Stanway Watermill mill pond
Stanway Watermill mill pond

The Abbey of Tewkesbury owned vast estates in northern Gloucestershire during the medieval period. One of the abbey's estates was Stanway Manor. In AD 1291 the estate is recorded as having three corn mills and one fulling mill, used for processing wool. The Abbey maintained large herds of sheep on the estate. They weren't always able to keep them, though, for a report of 1340 records that 1000 of the Abbot's sheep were stolen.

The corn mills are gone, but the fulling mill lives on today as Stanway Watermill.

The abbey estates were seized at the Dissolution of the Monasteries and Stanway Manor was sold to the Tracy family. The new manor kept the mill going, for in 1608 there is a record that Stanway employed a weaver and a fuller.

When the Cotswold wool trade declined in the late 17th century the fulling mill was converted to grind corn. A 24ft cast iron waterwheel, made by J Savory of Tewkesbury, was added in the mid-19th century.

The mill building from the mill pond
The mill building from the mill pond

Around the same time, the mill was converted once again, this time into a sawmill for trees harvested from the Stanway estate woodland. An outbuilding was added with a large circular saw, driven by an underground drive mechanism from the original waterwheel. The waterwheel mechanism was later replaced by a more efficient electric motor. Though its primary purpose was a sawmill, the mill kept grinding grain for animal feed.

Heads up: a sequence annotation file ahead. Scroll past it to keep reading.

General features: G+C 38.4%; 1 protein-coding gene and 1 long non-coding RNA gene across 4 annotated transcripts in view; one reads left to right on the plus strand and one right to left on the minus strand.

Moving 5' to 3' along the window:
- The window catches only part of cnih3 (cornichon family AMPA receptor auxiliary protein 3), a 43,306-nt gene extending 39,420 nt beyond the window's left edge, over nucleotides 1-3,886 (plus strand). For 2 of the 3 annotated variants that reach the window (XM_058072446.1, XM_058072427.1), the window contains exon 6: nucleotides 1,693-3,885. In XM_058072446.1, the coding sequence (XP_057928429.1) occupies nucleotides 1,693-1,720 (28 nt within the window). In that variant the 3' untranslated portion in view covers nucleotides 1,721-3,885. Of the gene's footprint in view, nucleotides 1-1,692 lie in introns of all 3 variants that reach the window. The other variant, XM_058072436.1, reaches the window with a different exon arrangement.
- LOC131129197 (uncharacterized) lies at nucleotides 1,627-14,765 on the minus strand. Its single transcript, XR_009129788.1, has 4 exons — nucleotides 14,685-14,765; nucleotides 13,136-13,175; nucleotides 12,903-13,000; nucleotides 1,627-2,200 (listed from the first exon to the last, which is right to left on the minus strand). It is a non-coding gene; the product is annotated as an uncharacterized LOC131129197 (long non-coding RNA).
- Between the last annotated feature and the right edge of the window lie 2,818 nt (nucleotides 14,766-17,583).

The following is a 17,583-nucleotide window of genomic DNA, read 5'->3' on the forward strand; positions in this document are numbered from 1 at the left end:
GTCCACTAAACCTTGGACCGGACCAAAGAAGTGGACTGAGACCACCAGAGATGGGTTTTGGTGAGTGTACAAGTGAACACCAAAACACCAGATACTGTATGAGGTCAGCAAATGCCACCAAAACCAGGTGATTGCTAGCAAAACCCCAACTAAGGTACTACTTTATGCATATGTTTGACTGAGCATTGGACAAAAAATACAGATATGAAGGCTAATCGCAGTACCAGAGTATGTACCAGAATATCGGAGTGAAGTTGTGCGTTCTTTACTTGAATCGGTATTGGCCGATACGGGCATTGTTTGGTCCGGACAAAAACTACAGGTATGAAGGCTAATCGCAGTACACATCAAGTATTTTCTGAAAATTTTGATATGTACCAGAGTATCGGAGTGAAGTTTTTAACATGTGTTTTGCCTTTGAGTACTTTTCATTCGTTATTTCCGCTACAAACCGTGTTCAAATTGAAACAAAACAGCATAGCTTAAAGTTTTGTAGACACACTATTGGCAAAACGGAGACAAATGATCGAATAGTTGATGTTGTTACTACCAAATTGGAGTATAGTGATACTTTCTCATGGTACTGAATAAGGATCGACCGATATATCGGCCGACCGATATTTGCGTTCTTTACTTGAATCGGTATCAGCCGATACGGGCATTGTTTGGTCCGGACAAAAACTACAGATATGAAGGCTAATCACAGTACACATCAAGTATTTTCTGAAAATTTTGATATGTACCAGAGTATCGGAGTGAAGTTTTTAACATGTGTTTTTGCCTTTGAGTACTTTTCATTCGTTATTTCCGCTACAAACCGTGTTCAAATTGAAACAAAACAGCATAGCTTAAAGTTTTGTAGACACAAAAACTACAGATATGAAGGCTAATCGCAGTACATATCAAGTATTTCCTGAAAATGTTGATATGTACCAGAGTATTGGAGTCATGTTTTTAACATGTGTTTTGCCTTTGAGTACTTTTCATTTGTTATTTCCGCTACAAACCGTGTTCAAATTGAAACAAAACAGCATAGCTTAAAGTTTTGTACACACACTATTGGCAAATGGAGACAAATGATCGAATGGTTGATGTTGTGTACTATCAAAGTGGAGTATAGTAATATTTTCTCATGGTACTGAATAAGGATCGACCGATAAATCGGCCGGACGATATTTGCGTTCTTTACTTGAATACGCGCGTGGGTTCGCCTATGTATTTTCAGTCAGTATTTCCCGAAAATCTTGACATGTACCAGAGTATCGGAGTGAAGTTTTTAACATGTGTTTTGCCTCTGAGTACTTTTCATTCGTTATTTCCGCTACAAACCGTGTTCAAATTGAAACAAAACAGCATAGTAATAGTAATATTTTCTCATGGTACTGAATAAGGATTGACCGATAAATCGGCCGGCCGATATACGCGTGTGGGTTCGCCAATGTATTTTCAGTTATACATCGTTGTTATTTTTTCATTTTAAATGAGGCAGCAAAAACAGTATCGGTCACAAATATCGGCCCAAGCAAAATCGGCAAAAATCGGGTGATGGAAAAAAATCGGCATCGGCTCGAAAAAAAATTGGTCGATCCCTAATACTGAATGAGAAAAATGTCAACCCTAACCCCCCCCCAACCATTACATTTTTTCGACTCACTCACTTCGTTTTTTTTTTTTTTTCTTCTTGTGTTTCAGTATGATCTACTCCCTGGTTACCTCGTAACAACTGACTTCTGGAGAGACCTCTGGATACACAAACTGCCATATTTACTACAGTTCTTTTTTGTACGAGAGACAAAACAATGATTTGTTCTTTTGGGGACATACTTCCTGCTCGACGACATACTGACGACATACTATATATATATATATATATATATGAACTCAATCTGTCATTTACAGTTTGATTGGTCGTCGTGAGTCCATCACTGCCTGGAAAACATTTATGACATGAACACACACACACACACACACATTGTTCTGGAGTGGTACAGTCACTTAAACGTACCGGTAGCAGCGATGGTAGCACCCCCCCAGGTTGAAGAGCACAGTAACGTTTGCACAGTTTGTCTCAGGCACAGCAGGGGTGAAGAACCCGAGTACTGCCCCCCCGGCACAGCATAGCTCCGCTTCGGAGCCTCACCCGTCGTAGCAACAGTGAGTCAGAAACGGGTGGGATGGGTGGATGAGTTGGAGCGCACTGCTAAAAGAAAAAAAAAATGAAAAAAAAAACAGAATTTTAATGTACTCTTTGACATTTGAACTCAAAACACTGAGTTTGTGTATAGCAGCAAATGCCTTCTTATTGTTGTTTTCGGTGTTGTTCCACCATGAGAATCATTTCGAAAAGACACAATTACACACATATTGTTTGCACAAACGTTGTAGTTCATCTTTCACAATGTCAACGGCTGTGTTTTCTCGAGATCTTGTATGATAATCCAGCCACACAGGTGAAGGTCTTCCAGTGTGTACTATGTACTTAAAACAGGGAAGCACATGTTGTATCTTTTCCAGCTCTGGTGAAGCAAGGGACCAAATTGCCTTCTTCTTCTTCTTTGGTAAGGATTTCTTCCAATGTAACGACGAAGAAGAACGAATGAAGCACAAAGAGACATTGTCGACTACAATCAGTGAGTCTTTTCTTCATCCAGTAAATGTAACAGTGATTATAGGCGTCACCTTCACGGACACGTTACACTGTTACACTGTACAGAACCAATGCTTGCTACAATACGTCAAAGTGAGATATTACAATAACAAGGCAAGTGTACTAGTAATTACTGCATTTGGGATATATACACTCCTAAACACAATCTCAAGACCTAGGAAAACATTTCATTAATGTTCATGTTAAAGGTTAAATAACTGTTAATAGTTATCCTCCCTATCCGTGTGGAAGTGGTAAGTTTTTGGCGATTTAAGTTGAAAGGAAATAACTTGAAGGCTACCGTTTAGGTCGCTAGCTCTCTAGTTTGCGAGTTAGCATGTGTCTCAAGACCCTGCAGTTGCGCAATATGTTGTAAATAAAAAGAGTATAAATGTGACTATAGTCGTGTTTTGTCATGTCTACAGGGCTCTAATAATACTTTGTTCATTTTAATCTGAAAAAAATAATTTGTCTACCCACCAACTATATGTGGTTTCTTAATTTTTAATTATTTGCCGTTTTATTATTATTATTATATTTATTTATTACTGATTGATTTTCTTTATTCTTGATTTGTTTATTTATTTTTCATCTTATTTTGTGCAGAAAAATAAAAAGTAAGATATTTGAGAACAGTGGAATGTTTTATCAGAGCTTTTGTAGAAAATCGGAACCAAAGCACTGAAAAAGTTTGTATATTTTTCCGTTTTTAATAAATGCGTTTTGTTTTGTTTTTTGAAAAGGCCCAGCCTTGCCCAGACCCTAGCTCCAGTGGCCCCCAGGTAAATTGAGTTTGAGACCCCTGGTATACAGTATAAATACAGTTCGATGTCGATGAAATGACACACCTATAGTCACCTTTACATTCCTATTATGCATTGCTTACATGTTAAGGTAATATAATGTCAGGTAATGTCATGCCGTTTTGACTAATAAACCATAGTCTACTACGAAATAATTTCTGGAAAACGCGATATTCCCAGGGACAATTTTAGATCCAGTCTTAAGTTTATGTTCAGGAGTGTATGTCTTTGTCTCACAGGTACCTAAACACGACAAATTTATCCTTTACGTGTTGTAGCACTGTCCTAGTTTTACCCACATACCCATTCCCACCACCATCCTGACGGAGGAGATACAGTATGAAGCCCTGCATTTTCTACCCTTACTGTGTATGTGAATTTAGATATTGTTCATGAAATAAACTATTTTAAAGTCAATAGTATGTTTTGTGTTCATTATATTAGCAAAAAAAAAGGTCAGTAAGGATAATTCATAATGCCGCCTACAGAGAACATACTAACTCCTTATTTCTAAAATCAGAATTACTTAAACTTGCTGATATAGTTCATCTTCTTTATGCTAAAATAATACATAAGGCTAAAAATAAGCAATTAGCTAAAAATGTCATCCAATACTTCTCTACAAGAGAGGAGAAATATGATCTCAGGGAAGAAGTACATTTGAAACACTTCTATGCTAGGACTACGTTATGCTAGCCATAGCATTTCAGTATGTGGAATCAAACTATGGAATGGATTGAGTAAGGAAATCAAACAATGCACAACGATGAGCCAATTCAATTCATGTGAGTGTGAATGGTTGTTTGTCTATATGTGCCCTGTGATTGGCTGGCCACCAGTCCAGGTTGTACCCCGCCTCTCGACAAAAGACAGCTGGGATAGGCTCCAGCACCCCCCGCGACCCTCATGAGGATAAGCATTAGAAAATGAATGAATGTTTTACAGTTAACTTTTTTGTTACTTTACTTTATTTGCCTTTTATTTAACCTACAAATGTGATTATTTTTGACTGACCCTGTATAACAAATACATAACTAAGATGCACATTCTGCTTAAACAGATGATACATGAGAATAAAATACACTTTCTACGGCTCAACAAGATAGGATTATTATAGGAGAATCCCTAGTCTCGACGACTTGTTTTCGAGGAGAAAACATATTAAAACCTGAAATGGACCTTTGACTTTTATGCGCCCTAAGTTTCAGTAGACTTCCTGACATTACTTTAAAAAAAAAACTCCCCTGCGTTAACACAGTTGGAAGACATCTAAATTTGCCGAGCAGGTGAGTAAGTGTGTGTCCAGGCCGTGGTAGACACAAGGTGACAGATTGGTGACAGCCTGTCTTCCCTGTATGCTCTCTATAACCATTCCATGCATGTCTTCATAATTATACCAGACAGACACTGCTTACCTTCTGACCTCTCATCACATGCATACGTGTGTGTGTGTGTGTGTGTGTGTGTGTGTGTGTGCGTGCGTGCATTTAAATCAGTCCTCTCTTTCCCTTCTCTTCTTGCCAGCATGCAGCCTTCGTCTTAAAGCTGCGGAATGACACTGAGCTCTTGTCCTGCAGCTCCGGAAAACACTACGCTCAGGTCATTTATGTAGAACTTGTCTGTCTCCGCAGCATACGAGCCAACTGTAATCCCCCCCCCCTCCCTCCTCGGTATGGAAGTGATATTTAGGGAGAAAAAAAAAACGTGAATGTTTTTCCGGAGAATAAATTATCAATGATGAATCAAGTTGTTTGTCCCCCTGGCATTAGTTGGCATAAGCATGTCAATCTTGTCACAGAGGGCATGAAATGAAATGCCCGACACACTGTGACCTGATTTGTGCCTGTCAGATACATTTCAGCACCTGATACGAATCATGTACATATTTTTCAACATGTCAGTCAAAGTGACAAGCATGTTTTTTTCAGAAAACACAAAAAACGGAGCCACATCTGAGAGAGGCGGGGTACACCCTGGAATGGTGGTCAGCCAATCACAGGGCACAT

The sawmill fell into disuse in the 1950s. The milling mechanisms, cogged wheels, and shafts were all removed, leaving only the cast-iron waterwheel in place, and the building was used to house craft workshops.

Then in 2002, a major change occurred; the waterwheel was rebuilt, and new buckets added. The mill pond was dredged, and completely new wooden and cast iron mill mechanism built. The waterwheel was put to its original use, milling fresh wholemeal and sifted flour. The waterwheel now drives not only a pair of French burr grindstones but a sack hoist and flour elevator.

The River Isbourne runs into a channel cut into the slope of the hill above the mill, and fills a long, slender mill pond. From the mill pond, the water drives the restored waterwheel, and visitors can watch fresh flour being milled and explore the old mill building. Flour milled at Stanway is available for sale at the mill and at numerous local shops.

The watermill is open on designated days throughout the year - usually tied into the opening times of Stanway Manor and Water Gardens, a very short stroll away. I highly recommend combining a visit to the manor house and mill.


I had visited Stanway Manor several times before I was even aware that there was a historic mill just a few steps from the manor's imposing gatehouse. There are no obvious signs as you arrive in Stanway, but finding the watermill is actually quite easy. There is a lane almost beside the extravagant Jacobean gatehouse, and the mill building is just 100 yards up the lane, almost directly on the course of the Cotswold Way long-distance path.

The mill is small, and won't take long to explore, but it is a fascinating building, especially when you consider that there has been milling activity on the same site for over 700 years. The view looking back to the mill from the millpond is one of the most idyllic and timeless scenes in the Cotswolds.

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About Stanway Watermill
Address: Stanway, Gloucestershire, England, GL54 5PQ
Attraction Type: Historic Building - Watermill
Location: On a lane beside the gatehouse of Stanway Manor. Parking outside the church.
Website: Stanway Watermill
Location map
OS: SP061322
Photo Credit: David Ross and Britain Express


Heritage Rated from 1- 5 (low to exceptional) on historic interest

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